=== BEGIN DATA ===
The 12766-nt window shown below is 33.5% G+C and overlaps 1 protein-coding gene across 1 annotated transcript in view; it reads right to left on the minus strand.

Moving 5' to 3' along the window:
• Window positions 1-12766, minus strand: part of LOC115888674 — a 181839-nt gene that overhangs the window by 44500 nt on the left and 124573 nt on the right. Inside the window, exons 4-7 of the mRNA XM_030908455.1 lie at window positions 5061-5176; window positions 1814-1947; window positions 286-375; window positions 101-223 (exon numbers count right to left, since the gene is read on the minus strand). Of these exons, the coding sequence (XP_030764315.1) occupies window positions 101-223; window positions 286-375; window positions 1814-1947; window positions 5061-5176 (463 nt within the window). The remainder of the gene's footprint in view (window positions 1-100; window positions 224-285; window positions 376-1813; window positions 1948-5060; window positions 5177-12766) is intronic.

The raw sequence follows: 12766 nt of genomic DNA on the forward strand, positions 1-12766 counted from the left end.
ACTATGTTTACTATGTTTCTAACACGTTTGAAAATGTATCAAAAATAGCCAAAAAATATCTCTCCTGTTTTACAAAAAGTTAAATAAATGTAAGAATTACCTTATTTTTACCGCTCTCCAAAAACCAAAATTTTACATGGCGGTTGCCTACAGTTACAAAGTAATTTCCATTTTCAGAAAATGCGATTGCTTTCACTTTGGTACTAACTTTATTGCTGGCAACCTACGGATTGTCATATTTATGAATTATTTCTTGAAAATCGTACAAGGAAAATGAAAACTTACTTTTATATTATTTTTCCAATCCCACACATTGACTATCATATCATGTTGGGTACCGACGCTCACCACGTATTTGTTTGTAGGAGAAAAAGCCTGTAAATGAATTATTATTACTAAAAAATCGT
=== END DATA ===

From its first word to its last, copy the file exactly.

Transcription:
The 12766-nt window shown below is 33.5% G+C and overlaps 1 protein-coding gene across 1 annotated transcript in view; it reads right to left on the minus strand.

Moving 5' to 3' along the window:
• Window positions 1-12766, minus strand: part of LOC115888674 — a 181839-nt gene that overhangs the window by 44500 nt on the left and 124573 nt on the right. Inside the window, exons 4-7 of the mRNA XM_030908455.1 lie at window positions 5061-5176; window positions 1814-1947; window positions 286-375; window positions 101-223 (exon numbers count right to left, since the gene is read on the minus strand). Of these exons, the coding sequence (XP_030764315.1) occupies window positions 101-223; window positions 286-375; window positions 1814-1947; window positions 5061-5176 (463 nt within the window). The remainder of the gene's footprint in view (window positions 1-100; window positions 224-285; window positions 376-1813; window positions 1948-5060; window positions 5177-12766) is intronic.

The raw sequence follows: 12766 nt of genomic DNA on the forward strand, positions 1-12766 counted from the left end.
ACTATGTTTACTATGTTTCTAACACGTTTGAAAATGTATCAAAAATAGCCAAAAAATATCTCTCCTGTTTTACAAAAAGTTAAATAAATGTAAGAATTACCTTATTTTTACCGCTCTCCAAAAACCAAAATTTTACATGGCGGTTGCCTACAGTTACAAAGTAATTTCCATTTTCAGAAAATGCGATTGCTTTCACTTTGGTACTAACTTTATTGCTGGCAACCTACGGATTGTCATATTTATGAATTATTTCTTGAAAATCGTACAAGGAAAATGAAAACTTACTTTTATATTATTTTTCCAATCCCACACATTGACTATCATATCATGTTGGGTACCGACGCTCACCACGTATTTGTTTGTAGGAGAAAAAGCCTGTAAATGAATTATTATTACTAAAAAATCGT